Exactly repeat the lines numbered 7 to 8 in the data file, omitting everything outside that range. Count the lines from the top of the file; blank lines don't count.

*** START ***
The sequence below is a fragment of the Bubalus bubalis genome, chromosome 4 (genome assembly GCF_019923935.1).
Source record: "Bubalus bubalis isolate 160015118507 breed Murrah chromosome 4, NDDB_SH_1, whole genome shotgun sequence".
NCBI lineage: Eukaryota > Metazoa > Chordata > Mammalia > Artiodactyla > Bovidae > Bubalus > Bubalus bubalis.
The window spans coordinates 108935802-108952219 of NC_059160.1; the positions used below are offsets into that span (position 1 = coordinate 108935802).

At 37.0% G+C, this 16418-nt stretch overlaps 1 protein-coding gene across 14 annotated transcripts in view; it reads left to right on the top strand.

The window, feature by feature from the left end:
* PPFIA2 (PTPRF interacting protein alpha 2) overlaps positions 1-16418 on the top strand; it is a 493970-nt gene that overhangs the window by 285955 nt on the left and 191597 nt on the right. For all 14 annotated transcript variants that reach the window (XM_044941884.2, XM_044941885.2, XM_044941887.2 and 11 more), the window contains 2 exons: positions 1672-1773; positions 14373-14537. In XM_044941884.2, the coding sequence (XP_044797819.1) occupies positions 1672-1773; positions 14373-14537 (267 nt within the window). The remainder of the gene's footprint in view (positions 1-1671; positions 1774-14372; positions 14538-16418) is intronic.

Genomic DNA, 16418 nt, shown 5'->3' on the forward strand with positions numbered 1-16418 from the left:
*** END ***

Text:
* PPFIA2 (PTPRF interacting protein alpha 2) overlaps positions 1-16418 on the top strand; it is a 493970-nt gene that overhangs the window by 285955 nt on the left and 191597 nt on the right. For all 14 annotated transcript variants that reach the window (XM_044941884.2, XM_044941885.2, XM_044941887.2 and 11 more), the window contains 2 exons: positions 1672-1773; positions 14373-14537. In XM_044941884.2, the coding sequence (XP_044797819.1) occupies positions 1672-1773; positions 14373-14537 (267 nt within the window). The remainder of the gene's footprint in view (positions 1-1671; positions 1774-14372; positions 14538-16418) is intronic.

Genomic DNA, 16418 nt, shown 5'->3' on the forward strand with positions numbered 1-16418 from the left: